From time to time, as they rode along, the father cast an eye upon his son's seat in the saddle. At length he spoke of it, approving Philip's readiness to "catch on" to the American way of riding. Philip disclaimed the compliment, explaining, with some particularity as to terms, that he had been taught to ride in the French school, which had certain points of resemblance to the American, notably the long stirrup. Mr. Norrisson snorted at the idea of a resemblance; he said that the Americans had no school.

"We ride because we want to get there. A horse is merely the extension of the powers of a man: if the man likes to make a show of himself he can do it better on a horse than on the ground; and that, I take it, is the fundamental principle of the haute école in riding."

They were following the lower bank of the irrigation-canal toward the head-works on the river. The stream which supplied the canal was an uncelebrated tributary of the Snake, called the Wallula, fed by melting snows from the mountains, and now at the flood. Every long, hot day set the river roaring with added volume at night; and the dry-plains wind, which blows strongest toward morning, like the terral of the tropics, augmented the sound of its booming, which could be heard for miles, and might have been mistaken for a distant growl of surf. The canal was carrying to its full capacity, a guard of men watching it day and night. Mr. Norrisson pointed out to his son that the location at which the main ditch had been taken out of the river was not a particularly good one; a fact which Philip had already noted.

"That ditch had to go through," said his father. "There was only one spot at the time for the head-gates. Better risk the patching and propping than let the scheme grow cold on my hands. Here, you see, we had no garanties d'intérêts, like your gentlemen of the Ponts et Chaussées. We had no security but faith in the ditch. Private capital, if it 's non-resident capital, is skittish unless you can show results. Our parties got scared at the outset. We had to give up our scientific lay-out, and build as we could, with what money I could get them to put up. We made a bad job of it, but we made it pay. But there is just where the pride of your foreign engineer knocks him out. We had one of them with us at the start, but he could n't put up with our American methods. It hurt him more to botch the job than to see the whole

scheme fall through. He had his professional reputation to look out for; I had my reputation as a business man. If I undertake to make a deal, I make it; if not on one proposition, then on another; carry it through, somehow, and stop the leaks afterward. We were the original partners in the scheme, Dunsmuir and I. He has got the location that we should have had only for the split between us. He is canny enough to see that he holds the door to the high line, the only ditch-line that can reach the big tracts below, that we can't reach-300,000 acres of the richest arid land in southern Idaho. We have been freezing him out, you understand. It has taken fifteen years to do it. I brought you over here to be ready for the new scheme that is to take in Dunsmuir, location and all." "And is Dunsmuir prepared to be absorbed ?"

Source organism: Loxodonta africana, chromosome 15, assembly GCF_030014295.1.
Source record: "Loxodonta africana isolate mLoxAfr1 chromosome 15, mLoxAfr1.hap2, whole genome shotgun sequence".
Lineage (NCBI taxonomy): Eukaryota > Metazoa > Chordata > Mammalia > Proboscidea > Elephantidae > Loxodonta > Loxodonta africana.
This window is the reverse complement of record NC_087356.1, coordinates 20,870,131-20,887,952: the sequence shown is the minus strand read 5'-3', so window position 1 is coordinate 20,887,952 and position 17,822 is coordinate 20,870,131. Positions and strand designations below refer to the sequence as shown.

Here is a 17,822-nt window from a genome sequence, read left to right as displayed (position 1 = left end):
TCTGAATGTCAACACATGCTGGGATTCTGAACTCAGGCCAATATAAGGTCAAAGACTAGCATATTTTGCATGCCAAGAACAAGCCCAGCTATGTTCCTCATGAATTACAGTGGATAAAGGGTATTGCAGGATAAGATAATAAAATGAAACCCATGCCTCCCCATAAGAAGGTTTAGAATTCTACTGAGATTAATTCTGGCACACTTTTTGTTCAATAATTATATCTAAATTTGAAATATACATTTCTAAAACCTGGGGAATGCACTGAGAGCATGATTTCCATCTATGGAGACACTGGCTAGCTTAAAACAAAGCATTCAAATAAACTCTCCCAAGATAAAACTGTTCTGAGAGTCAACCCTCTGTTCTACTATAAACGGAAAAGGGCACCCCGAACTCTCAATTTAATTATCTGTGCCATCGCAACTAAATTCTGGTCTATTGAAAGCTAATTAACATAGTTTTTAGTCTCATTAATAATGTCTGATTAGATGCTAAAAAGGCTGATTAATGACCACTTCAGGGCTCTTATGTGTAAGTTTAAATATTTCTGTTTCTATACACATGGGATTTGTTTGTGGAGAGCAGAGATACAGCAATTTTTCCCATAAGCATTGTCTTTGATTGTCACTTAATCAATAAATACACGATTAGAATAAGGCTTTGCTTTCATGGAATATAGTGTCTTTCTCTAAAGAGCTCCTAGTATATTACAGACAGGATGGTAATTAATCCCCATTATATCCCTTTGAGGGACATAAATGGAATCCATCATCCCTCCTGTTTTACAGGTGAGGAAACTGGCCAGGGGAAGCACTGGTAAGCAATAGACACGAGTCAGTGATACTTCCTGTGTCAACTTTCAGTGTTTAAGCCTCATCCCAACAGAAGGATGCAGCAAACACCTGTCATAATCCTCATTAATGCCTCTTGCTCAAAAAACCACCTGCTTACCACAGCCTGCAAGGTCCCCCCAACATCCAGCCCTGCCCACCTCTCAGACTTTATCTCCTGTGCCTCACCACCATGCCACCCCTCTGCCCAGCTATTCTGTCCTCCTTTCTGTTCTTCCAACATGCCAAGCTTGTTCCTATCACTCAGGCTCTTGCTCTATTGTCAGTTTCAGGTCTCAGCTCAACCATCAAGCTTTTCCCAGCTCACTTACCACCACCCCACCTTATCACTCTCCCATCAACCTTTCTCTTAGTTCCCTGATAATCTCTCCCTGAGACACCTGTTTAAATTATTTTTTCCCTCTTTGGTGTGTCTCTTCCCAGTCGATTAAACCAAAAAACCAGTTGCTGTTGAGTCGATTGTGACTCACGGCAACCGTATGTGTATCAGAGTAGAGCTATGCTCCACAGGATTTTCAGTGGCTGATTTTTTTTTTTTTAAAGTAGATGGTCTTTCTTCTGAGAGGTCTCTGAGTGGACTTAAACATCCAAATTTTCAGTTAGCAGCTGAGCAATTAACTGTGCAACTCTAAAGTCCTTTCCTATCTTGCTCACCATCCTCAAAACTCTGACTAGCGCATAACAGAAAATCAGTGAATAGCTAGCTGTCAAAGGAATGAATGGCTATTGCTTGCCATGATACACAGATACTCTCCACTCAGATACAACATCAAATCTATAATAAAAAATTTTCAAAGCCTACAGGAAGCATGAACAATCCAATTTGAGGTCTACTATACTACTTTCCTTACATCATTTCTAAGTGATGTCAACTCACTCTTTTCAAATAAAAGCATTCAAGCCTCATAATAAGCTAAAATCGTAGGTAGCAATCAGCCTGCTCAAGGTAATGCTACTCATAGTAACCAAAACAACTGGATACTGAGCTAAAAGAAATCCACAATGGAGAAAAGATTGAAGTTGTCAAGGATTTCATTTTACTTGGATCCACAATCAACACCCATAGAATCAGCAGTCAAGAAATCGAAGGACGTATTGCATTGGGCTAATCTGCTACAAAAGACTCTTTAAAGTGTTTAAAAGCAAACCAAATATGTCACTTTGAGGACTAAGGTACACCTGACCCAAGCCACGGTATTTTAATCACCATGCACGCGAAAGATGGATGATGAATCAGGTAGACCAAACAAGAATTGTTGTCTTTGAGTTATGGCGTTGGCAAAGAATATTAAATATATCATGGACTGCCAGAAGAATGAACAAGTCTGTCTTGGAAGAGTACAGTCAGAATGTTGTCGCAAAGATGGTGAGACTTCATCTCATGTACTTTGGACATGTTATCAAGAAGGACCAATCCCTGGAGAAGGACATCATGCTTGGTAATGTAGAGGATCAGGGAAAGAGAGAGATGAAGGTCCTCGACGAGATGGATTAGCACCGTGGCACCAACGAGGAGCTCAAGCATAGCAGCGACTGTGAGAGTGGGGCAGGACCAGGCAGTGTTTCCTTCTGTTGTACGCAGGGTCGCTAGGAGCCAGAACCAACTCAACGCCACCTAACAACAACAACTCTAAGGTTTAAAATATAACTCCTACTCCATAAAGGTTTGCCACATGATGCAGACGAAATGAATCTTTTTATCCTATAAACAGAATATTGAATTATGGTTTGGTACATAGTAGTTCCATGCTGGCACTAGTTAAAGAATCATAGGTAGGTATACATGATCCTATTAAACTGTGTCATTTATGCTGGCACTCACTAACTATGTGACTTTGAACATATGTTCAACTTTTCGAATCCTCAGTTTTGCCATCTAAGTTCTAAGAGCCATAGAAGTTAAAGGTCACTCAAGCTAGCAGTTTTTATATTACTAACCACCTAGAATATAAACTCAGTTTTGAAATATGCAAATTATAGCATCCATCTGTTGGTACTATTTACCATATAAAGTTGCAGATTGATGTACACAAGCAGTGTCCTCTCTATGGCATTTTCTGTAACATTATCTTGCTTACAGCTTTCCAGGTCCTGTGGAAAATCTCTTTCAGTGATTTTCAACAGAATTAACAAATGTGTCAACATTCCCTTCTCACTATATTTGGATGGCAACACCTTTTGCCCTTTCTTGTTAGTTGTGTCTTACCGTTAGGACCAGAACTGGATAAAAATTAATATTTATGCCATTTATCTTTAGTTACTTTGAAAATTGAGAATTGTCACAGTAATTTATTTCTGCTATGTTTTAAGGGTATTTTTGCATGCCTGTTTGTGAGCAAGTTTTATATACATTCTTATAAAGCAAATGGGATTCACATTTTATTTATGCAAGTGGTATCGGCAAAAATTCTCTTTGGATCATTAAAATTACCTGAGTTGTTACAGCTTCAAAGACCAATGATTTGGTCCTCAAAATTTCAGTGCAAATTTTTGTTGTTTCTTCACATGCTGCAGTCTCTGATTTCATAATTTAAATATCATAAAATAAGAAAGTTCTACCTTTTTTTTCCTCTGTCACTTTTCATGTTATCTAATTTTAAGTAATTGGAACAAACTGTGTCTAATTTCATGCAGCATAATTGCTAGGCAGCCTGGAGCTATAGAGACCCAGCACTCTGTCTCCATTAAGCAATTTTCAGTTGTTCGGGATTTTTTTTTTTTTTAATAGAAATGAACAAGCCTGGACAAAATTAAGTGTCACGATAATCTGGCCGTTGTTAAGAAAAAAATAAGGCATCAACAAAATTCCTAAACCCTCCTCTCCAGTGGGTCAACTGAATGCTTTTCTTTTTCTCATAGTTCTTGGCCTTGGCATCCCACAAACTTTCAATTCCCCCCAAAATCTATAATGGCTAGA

"Bless you, no. It is n't time to close him out yet. You don't like the vi et armis method, I see. Well, don't be alarmed. There is n't going to be any fighting, not even in the courts. Dunsmuir's claim is worn pretty thin; but if it came to a tussle between us, the side of a big company is always the unpopular side. Dunsmuir has been laughed at and called a crank these ten years; but people have got used to thinking of him, holding on with a bulldog grip, staking every penny he's got on the game, and year after year of his life-not to speak of the lives of his wife and children. It's the sort of spectacle that stirs the blood of your true Western man. There is never any sentiment about the rights of a company. It will be a delicate bit of work, I presume, this closing deal with Dunsmuir. I hear that solitude has become a disease with him; that he's completely warped, like a stick of timber left out in the sun. He was sound enough once. We might have been of immense service to each other, if he could have brought himself to compromise with that professional conscience of his. But pride before everything! He had put his name to the first report on the scheme: it should never go through, then, with his consent, but on what he called a sound basis. Of course there were one or two little issues of a personal nature. I'll tell you the story some time, but the gist of it is just here - Dunsmuir is a sore-headed theorist, and I am a practical man."

They had reached the measuring-weir of the main distributing-channel, and the talk plunged into technicalities. Dunsmuir's name was not again mentioned between father and son until that evening, in the summer smoking-room, when Mr. Norrisson returned to the story with evident relish of the opportunity to review it with an intelligent listener. He refrained from making points against Dunsmuir, resting his case honestly or carelessly on its merits, such